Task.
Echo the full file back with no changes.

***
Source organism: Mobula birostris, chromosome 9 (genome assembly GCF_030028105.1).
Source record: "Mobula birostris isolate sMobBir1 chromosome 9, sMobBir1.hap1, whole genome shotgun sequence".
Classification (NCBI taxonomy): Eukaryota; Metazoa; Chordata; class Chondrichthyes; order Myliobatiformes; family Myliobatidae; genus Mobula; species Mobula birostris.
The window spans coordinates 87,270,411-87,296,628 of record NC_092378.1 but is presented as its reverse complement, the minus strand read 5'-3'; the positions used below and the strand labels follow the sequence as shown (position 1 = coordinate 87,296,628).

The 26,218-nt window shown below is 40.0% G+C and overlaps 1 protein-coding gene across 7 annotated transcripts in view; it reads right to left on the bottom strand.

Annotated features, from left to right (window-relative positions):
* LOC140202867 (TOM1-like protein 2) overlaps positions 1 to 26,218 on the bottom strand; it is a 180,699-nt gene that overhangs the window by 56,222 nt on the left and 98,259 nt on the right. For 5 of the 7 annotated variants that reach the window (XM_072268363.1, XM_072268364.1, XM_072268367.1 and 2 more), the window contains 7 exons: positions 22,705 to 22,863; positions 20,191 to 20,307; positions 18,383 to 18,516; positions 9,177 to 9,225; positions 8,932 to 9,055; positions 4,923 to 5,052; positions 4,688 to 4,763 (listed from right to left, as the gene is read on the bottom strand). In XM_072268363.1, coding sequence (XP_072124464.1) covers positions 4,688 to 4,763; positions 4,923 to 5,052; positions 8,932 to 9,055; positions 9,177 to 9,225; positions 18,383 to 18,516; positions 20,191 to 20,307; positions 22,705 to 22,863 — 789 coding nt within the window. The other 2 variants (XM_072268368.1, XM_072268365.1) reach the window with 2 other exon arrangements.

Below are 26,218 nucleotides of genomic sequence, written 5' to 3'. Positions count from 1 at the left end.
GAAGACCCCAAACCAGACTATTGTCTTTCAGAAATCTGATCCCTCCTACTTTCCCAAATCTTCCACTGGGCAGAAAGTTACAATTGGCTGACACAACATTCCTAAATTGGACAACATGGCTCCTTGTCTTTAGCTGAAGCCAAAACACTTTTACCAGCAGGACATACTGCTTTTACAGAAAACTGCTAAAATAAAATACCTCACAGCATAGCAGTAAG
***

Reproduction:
Source organism: Mobula birostris, chromosome 9 (genome assembly GCF_030028105.1).
Source record: "Mobula birostris isolate sMobBir1 chromosome 9, sMobBir1.hap1, whole genome shotgun sequence".
Classification (NCBI taxonomy): Eukaryota; Metazoa; Chordata; class Chondrichthyes; order Myliobatiformes; family Myliobatidae; genus Mobula; species Mobula birostris.
The window spans coordinates 87,270,411-87,296,628 of record NC_092378.1 but is presented as its reverse complement, the minus strand read 5'-3'; the positions used below and the strand labels follow the sequence as shown (position 1 = coordinate 87,296,628).

The 26,218-nt window shown below is 40.0% G+C and overlaps 1 protein-coding gene across 7 annotated transcripts in view; it reads right to left on the bottom strand.

Annotated features, from left to right (window-relative positions):
* LOC140202867 (TOM1-like protein 2) overlaps positions 1 to 26,218 on the bottom strand; it is a 180,699-nt gene that overhangs the window by 56,222 nt on the left and 98,259 nt on the right. For 5 of the 7 annotated variants that reach the window (XM_072268363.1, XM_072268364.1, XM_072268367.1 and 2 more), the window contains 7 exons: positions 22,705 to 22,863; positions 20,191 to 20,307; positions 18,383 to 18,516; positions 9,177 to 9,225; positions 8,932 to 9,055; positions 4,923 to 5,052; positions 4,688 to 4,763 (listed from right to left, as the gene is read on the bottom strand). In XM_072268363.1, coding sequence (XP_072124464.1) covers positions 4,688 to 4,763; positions 4,923 to 5,052; positions 8,932 to 9,055; positions 9,177 to 9,225; positions 18,383 to 18,516; positions 20,191 to 20,307; positions 22,705 to 22,863 — 789 coding nt within the window. The other 2 variants (XM_072268368.1, XM_072268365.1) reach the window with 2 other exon arrangements.

Below are 26,218 nucleotides of genomic sequence, written 5' to 3'. Positions count from 1 at the left end.
GAAGACCCCAAACCAGACTATTGTCTTTCAGAAATCTGATCCCTCCTACTTTCCCAAATCTTCCACTGGGCAGAAAGTTACAATTGGCTGACACAACATTCCTAAATTGGACAACATGGCTCCTTGTCTTTAGCTGAAGCCAAAACACTTTTACCAGCAGGACATACTGCTTTTACAGAAAACTGCTAAAATAAAATACCTCACAGCATAGCAGTAAG